Secondly, on a recent trip to London I visited Daunt books for the first time. My friend Rebecca had recommended Daunt years ago on a previous visit but for some reason we never went. It was our last stop before the train home this time and what a way to end a holiday – a beautiful space with just the best, most interesting selection of books I can remember seeing in years. I now maintain that all bookshops should come in Edwardian buildings with spiral stairs, stained glass windows and an abundance of fresh flowers. I couldn’t resist buying something and came away with Miranda July’s book of short stories.
As the pile of job applications keeps growing and as my annual Winter cold takes an ever stronger grip on my sinuses, I thought I’d take a minute or two to round up some things I’ve been enjoying recently. There surely is no soul on this earth who enjoys filling in job applications with or without a cold.
It’s just a few days ’til the launch of Celtic Connections in Glasgow. It’s always a feast of interesting, challenging and inspiring music and with some of the best horo-gheallaidh you could ask for in the Festival Club. I can’t wait!
I recently read The Silent Weaver by Roger Hutchinson and was reminded of the beautiful and enigmatic works of Angus MacPhee. Some of these are on display in Kildonan Museum in South Uist; I’ve spent a lot of time entirely transfixed by them. The Silent Weaver does justice to the man and his work as well as setting it within the wider context of mental health care in the 20th century.
A winter walk to see in the New Year. We took a trip north, enjoying the snow, trees and frosty landscapes of the uplands around Blair Atholl. I love Perthshire at this time of year. Photos in this post from that walk.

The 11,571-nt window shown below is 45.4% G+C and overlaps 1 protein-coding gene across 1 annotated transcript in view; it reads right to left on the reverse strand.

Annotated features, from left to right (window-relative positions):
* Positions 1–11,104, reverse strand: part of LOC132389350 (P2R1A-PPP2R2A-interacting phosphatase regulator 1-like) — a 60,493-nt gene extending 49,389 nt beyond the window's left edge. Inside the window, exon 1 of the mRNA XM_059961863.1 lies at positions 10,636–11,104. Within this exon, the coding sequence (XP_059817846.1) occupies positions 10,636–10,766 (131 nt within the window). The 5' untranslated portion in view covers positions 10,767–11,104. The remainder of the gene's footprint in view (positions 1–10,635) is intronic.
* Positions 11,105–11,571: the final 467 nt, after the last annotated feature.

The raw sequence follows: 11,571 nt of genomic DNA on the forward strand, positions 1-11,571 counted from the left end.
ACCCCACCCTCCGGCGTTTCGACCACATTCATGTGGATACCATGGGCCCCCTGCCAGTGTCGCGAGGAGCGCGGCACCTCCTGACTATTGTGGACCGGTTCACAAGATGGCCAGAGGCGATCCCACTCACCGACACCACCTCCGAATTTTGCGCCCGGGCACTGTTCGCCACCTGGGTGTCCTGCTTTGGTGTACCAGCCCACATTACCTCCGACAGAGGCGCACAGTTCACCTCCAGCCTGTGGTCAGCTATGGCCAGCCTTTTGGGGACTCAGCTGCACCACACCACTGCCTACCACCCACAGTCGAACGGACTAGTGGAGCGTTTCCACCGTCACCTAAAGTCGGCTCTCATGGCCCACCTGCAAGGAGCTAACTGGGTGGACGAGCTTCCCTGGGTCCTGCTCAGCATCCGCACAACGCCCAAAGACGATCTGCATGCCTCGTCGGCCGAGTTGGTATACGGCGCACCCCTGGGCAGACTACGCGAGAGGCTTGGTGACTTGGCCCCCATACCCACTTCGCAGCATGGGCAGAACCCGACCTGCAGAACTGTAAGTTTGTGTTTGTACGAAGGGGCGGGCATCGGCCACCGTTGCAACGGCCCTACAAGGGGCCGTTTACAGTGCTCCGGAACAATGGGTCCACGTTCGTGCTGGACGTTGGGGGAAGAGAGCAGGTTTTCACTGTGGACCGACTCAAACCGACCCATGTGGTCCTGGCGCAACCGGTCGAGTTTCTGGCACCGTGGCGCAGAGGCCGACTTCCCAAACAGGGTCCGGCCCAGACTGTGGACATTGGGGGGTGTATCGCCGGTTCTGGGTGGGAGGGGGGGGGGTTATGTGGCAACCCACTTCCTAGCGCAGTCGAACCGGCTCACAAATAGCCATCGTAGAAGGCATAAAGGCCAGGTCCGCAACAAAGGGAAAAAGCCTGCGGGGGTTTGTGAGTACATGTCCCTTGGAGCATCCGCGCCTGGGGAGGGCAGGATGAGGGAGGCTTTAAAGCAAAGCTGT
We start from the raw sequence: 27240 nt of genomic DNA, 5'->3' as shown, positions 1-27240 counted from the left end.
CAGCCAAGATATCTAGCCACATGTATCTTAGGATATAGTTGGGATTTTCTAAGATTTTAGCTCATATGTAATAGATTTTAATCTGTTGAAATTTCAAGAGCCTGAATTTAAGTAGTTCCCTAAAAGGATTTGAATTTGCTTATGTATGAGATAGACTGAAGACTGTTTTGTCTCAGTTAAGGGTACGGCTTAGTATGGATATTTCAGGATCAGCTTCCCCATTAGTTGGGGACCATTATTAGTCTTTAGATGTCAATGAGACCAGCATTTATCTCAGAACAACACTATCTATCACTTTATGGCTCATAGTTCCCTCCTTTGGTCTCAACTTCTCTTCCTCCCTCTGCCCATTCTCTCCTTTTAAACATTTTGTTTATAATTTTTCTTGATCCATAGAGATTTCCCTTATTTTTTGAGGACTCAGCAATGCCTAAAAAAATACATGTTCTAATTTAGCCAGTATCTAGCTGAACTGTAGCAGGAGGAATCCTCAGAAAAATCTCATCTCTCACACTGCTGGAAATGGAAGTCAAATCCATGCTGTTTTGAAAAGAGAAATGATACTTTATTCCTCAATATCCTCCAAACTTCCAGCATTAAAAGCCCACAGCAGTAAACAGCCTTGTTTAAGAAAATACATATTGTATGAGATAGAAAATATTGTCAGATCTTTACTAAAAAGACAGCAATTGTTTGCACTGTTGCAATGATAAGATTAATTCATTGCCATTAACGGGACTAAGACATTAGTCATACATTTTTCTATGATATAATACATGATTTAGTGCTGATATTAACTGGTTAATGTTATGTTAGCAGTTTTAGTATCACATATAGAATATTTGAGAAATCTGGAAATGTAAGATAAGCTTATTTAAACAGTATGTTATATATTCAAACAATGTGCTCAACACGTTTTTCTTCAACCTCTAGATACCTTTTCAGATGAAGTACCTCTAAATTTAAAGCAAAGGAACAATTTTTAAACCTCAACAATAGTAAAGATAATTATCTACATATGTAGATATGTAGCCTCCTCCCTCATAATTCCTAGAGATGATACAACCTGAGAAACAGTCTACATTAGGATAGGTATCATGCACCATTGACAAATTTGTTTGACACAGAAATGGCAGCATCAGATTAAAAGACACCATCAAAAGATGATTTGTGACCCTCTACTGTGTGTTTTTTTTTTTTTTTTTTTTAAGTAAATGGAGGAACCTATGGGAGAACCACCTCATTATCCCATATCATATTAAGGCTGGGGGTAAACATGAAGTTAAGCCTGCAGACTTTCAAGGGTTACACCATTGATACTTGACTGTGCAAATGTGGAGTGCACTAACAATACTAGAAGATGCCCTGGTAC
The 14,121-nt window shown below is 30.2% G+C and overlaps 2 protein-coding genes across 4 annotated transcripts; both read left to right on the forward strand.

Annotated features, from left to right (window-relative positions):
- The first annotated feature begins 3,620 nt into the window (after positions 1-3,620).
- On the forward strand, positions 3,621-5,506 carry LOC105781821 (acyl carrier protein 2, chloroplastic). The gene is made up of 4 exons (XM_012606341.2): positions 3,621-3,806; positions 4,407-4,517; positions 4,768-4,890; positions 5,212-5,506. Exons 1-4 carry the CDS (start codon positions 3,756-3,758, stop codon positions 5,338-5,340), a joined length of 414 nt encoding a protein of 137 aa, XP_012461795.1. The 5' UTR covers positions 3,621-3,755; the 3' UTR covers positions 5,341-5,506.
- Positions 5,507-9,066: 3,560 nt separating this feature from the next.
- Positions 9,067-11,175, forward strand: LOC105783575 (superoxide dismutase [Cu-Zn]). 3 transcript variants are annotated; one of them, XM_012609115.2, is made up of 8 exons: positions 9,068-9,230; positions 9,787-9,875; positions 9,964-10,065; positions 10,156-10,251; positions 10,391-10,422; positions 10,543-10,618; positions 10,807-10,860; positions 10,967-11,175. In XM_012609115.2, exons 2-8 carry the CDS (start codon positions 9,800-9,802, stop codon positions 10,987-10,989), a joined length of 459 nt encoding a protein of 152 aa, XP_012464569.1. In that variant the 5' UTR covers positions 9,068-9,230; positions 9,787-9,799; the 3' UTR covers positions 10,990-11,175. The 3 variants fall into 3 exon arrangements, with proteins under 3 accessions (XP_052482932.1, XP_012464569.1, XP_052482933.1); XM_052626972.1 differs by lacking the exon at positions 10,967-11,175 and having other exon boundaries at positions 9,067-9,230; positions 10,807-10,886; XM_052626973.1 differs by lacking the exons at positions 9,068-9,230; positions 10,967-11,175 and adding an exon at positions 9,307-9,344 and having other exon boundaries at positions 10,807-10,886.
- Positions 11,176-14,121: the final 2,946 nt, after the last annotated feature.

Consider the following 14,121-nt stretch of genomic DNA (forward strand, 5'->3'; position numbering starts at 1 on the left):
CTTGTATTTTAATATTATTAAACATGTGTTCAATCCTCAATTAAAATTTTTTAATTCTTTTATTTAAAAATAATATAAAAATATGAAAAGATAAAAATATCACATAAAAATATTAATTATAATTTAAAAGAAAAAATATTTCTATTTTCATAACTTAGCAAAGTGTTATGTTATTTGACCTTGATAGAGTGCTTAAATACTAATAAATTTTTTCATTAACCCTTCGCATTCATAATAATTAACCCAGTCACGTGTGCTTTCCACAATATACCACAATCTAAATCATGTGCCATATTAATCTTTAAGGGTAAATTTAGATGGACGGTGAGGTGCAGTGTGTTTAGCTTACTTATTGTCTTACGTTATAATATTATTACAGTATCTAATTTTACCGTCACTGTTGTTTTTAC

Yesterday heralded the old new year (interesting article by Angus Peter Campbell in the link) so with that I wish you all bliadhna mhath ùr.
The air has changed. Autumn is creeping ever closer. The sun sets not long after 9pm and the rain is starting to make a reappearance, more regularly by the day. The wind is gusty and more determined; the plants all around looking tired and drawn. I arrived on Islay at the tail end of Autumn last year, and with Autumn making her presence felt, I’m reminded that my time here is beginning to draw to a close.
When I’m ignoring the pressing issue of What To Do Next (well underway but really, a daunting task) I like to read. I go through fits and spurts in reading. Either I’ll be utterly addicted, every spare second with my nose in books, devouring every word in front of me, or I’ll be quiet, not reading or trying to and perhaps struggling to manage more than a few paragraphs a day. I’m in the midst of the former at the moment, happily. It does make me feel like something of a recluse, though, rejecting company to instead keep reading.
I live by the mantra my parents set out for me: “money spent on books is never money wasted”. To that end, I frequently don’t have much spare money, but do have an ever-increasing book pile.
Images: some books I’ve read and enjoyed recently.